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* Death Valley Trip - Part 3 - Ubehebe Crater & The Racetrack Playa

Published by Barry in On Location · 3/1/2015 00:22:58
Tags: death_valleynationalparkCAUSUSACalifornianaturelandscape

After deciding that I had played around in the sand dunes at Mesquite for long enough, I jumped back into the hire car and headed a couple of miles deeper into Death Valley until I reached the T-junction with Scotty's Castle Road, wherein I turned left and pointed the car Northwards towards Ubehebe Crater, which lay around 40 miles of tarmac away, and was next up on my "to do" list for this visit to Death Valley.

Upon reaching the car park for Ubehebe Crater, there were no free spaces, and that coupled with the fact that cars were already lining the roadside in and out of the car park, helped me to re-jig my plans for the day, swapping the order of my visits to Ubehebe Crater and The Racetrack Playa around.

Pretty much as soon as you leave Ubehebe Crater and contemplate the drive to the Racetrack you're greeted with signs making it more than abundantly clear that the road should only be tackled by high clearance 4x4 vehicles.  Now, my hirecar was a fairly new Toyota Camry, and even a sleepy 3 year old kid could have pointed out that it lacked (1) high ground clearance, and (2) 4x4.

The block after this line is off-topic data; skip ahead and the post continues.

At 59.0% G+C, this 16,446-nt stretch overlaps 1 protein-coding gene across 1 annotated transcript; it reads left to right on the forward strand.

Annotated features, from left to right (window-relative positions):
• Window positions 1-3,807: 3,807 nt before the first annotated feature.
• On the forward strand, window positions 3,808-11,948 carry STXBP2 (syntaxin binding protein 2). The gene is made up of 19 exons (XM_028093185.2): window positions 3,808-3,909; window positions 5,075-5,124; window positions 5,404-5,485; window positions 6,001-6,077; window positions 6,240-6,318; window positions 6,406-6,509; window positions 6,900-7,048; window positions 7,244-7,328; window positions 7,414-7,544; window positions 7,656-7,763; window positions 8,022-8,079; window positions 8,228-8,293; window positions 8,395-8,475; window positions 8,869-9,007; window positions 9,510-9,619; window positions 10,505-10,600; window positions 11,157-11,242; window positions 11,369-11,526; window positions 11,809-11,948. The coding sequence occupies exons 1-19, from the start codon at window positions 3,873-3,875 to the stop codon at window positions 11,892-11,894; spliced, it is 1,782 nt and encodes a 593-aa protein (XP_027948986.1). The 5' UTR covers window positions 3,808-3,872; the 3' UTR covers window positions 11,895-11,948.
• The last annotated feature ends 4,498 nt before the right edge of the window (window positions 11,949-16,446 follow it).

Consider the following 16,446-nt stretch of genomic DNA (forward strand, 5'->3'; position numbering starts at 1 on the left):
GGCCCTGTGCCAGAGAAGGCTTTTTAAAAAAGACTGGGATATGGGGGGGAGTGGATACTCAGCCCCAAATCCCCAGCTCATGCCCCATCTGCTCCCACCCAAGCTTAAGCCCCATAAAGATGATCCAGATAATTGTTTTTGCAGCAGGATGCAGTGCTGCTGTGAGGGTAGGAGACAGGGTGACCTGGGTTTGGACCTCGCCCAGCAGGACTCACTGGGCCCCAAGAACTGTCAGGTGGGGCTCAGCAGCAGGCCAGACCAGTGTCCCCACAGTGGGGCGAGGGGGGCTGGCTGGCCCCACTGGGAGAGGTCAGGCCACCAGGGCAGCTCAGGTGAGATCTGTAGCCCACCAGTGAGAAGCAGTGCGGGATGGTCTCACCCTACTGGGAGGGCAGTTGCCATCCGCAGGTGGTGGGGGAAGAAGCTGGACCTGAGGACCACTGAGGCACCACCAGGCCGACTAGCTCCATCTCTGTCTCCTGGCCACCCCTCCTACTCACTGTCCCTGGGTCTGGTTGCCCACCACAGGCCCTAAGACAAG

Somehow, however, the Camry urged me to give it a go anyway, explaining that it would be a piece of cake, a lumpy piece of cake, but a piece of cake none the less.  The road starts out as a roughish dirt track, which quickly deteriorates into a pit-covered, rock laden infestation of a road, and that's me still being nice about it!

Within the first 2-3 miles of the 26 mile
back-country drive, I encountered 4 cars which held within their confines a driver who was already at their wits end with the road, and were trying all manner of options to do a U-turn, which is easier said than done on a road which is only as wide as the cars were long, and with both sides of the road around 1-2 feet higher than the road surface.

I contemplated stopping to give the first car a hand with their change in direction, but upon watching them ram one side of the road, then the other, before repeating the song and dance multiple times, I determined that the safest option was to simply sit in the car and watch until the cartoon ended.  The next 3 cars were treated with a similar level of sympathy, albeit their drivers weren't taking such frustration out on their front and rear bumpers.

For the next 15 miles or so I had the road (if I can call it that) to myself, being able to dictate my speed to a level where the constant bumping, thumping and bouncing over the holes, bumps and rocks decreased to a level wherein my internal organs were able to remain exactly that, internal.  Funnily enough, this level of comfort was normally reached by driving at a speed where normally your brain would be punching it's ticket and heading home for a relaxed evening on the couch, any slower and you would quite simply be rattled inside out.